It’s Decision Day for Catalonia—and Spain

Updated on
  • Catalan president given until 10 a.m. Thursday to back down
  • Countdown continues as Puigdemont’s challenge reaches climax

Rajoy and Puigdemont Set for Showdown

Spanish Prime Minister Mariano Rajoy has been talking for months of how he’ll stop Catalonia’s drive for independence.

The moment is approaching when he may have to act.

Rajoy delivers speech to parliament on Oct. 11.

Photographer: Angel Navarrete/Bloomberg

Rajoy has given Catalan President Carles Puigdemont until 10 a.m. Thursday to renounce his claims to independence for Spain’s biggest regional economy. Anything less, and the central government will start the process of taking direct control of the regional administration under Article 155 of the Constitution, Deputy Prime Minister Soraya Saenz de Santamaria told lawmakers in Madrid Wednesday. Rajoy is due to arrive in Brussels for a summit of European Union leaders around midday.

“It seems clear that the government has accepted that it will have to intervene in Catalonia,” said Lluis Orriols, a political scientist at Carlos III University in Madrid. “How exactly they go about doing that and what the consequences will be is still unknown.”

Read more: How Catalonia’s Bloody Breakaway Bid Divides Spain: QuickTake

Puigdemont will send Rajoy a letter Thursday warning that he will declare independence if the Spanish government activates Article 155, Barcelona-based daily La Vanguardia reported. The Madrid-based newspapers El Pais and El Mundo both led with stories pointing out that Puigdemont could still halt the suspension if he calls regional elections before the Senate approves central government control.

“If the Spanish state applies Article 155, President Puigdemont will have all our support to lift the suspension that he announced in parliament,” Marta Pascal, general coordinator of Puigdemont’s party, said at a meeting in Barcelona Wednesday. That’s a reference to the regional president’s decision to suspend the push for independence last week.

Rajoy has been resisting pressure from hardliners inside and outside his party to use the so-called nuclear option in the 1978 Constitution for the first time ever, wary of driving Catalan moderates into the separatist camp. But all other efforts have so far failed to reassert the authority of Spanish law in the rebel region.

Puigdemont, center, attends a Generalitat session on Oct. 17.

Photographer: Angel Garcia/Bloomberg

Puigdemont managed to pull off an illegal referendum on Oct. 1 despite a violent police crackdown and claimed the support of more than 2 million voters. Last week he suspended the drive to secession, appealing to Rajoy for negotiations. Now he’s ready to declare independence, his foreign-policy chief Raul Romeva said Wednesday.

Read more: Two Tiny Sentences in Spain’s Constitution to Guide Rajoy’s Hand

Even at this stage, Rajoy may soft pedal his response.

The Socialists in Madrid, who Rajoy has lobbied hard to back his efforts, are urging the prime minister to take a gradual approach to any intervention in Catalonia, according to three people familiar with their conversations. Rather than an immediate raid to seize control of all regional institutions, the central government may opt to begin a more measured process of debate and seek to intervene in key pressure points, such as the regional police force, the people said.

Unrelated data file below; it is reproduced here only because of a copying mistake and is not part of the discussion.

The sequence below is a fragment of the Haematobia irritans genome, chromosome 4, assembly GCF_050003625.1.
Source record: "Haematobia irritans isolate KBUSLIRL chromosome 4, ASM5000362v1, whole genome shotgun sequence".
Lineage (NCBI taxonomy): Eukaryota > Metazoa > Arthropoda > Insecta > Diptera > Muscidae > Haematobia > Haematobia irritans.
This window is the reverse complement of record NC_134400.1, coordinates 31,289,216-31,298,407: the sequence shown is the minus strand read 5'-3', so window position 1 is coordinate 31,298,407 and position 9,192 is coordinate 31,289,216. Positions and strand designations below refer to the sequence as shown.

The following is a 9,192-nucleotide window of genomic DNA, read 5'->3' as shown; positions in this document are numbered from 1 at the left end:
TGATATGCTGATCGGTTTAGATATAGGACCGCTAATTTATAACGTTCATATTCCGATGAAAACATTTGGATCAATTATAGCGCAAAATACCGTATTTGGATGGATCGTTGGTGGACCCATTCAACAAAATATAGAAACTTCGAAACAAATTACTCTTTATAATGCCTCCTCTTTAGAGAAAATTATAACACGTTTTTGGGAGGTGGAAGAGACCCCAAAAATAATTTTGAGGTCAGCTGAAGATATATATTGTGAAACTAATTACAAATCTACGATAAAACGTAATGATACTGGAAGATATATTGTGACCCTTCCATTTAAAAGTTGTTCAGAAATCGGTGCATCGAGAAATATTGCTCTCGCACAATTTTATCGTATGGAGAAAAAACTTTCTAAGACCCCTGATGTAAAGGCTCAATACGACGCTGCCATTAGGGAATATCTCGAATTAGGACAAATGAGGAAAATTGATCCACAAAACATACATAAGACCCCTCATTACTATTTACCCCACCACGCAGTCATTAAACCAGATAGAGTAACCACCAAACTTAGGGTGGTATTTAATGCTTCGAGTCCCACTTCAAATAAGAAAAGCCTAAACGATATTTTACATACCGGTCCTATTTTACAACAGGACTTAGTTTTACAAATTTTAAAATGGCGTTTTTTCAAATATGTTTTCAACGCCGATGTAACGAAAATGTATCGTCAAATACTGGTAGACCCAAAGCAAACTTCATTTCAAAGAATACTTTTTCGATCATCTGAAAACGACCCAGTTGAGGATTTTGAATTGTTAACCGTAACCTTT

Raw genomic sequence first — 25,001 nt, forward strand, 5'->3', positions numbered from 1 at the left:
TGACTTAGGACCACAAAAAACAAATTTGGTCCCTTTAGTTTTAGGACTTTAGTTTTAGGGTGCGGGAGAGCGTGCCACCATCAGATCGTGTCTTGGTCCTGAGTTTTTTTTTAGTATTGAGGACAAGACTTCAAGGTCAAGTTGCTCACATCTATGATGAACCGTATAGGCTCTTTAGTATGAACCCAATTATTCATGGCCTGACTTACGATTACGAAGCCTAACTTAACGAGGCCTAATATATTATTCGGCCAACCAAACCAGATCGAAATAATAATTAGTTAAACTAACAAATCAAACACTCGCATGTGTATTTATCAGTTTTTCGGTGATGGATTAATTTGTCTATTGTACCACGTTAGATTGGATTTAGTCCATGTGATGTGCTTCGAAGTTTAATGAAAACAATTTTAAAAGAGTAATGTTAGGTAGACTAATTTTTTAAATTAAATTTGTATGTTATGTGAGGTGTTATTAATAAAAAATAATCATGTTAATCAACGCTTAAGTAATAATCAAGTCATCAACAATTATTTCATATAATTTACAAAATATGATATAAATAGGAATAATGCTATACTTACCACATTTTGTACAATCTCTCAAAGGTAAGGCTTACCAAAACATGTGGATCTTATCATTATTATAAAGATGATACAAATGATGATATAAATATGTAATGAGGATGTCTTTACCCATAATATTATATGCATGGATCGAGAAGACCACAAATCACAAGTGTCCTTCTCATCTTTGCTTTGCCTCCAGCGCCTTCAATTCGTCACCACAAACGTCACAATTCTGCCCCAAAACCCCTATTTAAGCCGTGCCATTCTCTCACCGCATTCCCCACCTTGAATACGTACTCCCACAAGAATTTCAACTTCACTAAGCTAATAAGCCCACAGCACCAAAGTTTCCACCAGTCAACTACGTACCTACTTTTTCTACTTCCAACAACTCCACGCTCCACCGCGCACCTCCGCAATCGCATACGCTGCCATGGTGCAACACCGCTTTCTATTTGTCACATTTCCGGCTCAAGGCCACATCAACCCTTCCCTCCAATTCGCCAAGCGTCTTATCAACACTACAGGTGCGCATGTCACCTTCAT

Socialist Leader Pedro Sanchez told reporters in Brussels Wednesday that he still hopes the Catalans will back down and avoid an intervention, Europa Press reported.

Company Exodus

Catalonia’s bid to secede from Spain has thrown the country into turmoil, sparking mass demonstrations for and against independence on the streets of Barcelona and causing companies from CaixaBank SA and Gas Natural SDG SA to move their legal headquarters out of the region. Spain acknowledged the mounting economic cost of the conflict earlier this week when it cut its economic growth forecast for 2018.

Catalan protesters gather for a candlelight vigil on Oct. 17.

Photographer: Angel Garcia/Bloomberg

Spain’s benchmark stock index has lost about 8 percent since reaching a 20-month high in May as the separatist push gathered momentum. The spread between Spain’s 10-year bonds and similarly dated German bunds has widened by 27 basis points since July.

Unless Puigdemont or Rajoy backs down at the last minute, Catalonia and Spain as a whole are headed for uncharted territory. The stakes are high. Catalonia is a hub for tourism and industry including Volkswagen AG’s Seat unit that accounts for a fifth of Spain’s economic output.

The next step for Rajoy, if he decides to enact Article 155, is for the Spanish cabinet to rubber stamp his decision -- the cabinet is due to hold its regular weekly meeting on Friday, while the prime minister attends the second day of EU talks.

The cabinet then needs to submit the specific measures for approval by the Senate. Because it’s never been used before, there’s no clear roadmap to guide Rajoy as he plans his possible intervention in Catalonia.

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